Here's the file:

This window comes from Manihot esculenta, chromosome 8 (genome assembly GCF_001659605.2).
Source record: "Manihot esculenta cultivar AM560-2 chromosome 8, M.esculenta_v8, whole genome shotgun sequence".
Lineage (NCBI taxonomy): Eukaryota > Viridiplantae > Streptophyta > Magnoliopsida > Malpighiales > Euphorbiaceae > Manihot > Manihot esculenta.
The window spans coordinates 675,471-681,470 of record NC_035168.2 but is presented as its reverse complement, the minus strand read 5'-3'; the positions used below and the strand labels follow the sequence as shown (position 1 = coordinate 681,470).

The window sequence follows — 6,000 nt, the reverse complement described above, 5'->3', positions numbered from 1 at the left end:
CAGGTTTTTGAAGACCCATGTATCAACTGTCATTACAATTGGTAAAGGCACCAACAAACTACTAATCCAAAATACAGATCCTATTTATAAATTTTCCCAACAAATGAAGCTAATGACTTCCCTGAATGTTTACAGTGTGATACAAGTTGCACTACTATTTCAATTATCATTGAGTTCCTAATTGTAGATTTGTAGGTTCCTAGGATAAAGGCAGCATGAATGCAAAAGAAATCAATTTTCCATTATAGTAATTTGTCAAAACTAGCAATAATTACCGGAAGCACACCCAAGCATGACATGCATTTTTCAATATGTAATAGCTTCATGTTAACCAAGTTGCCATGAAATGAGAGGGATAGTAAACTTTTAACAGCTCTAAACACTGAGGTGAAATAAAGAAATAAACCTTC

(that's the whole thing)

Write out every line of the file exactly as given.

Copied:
This window comes from Manihot esculenta, chromosome 8 (genome assembly GCF_001659605.2).
Source record: "Manihot esculenta cultivar AM560-2 chromosome 8, M.esculenta_v8, whole genome shotgun sequence".
Lineage (NCBI taxonomy): Eukaryota > Viridiplantae > Streptophyta > Magnoliopsida > Malpighiales > Euphorbiaceae > Manihot > Manihot esculenta.
The window spans coordinates 675,471-681,470 of record NC_035168.2 but is presented as its reverse complement, the minus strand read 5'-3'; the positions used below and the strand labels follow the sequence as shown (position 1 = coordinate 681,470).

The window sequence follows — 6,000 nt, the reverse complement described above, 5'->3', positions numbered from 1 at the left end:
CAGGTTTTTGAAGACCCATGTATCAACTGTCATTACAATTGGTAAAGGCACCAACAAACTACTAATCCAAAATACAGATCCTATTTATAAATTTTCCCAACAAATGAAGCTAATGACTTCCCTGAATGTTTACAGTGTGATACAAGTTGCACTACTATTTCAATTATCATTGAGTTCCTAATTGTAGATTTGTAGGTTCCTAGGATAAAGGCAGCATGAATGCAAAAGAAATCAATTTTCCATTATAGTAATTTGTCAAAACTAGCAATAATTACCGGAAGCACACCCAAGCATGACATGCATTTTTCAATATGTAATAGCTTCATGTTAACCAAGTTGCCATGAAATGAGAGGGATAGTAAACTTTTAACAGCTCTAAACACTGAGGTGAAATAAAGAAATAAACCTTC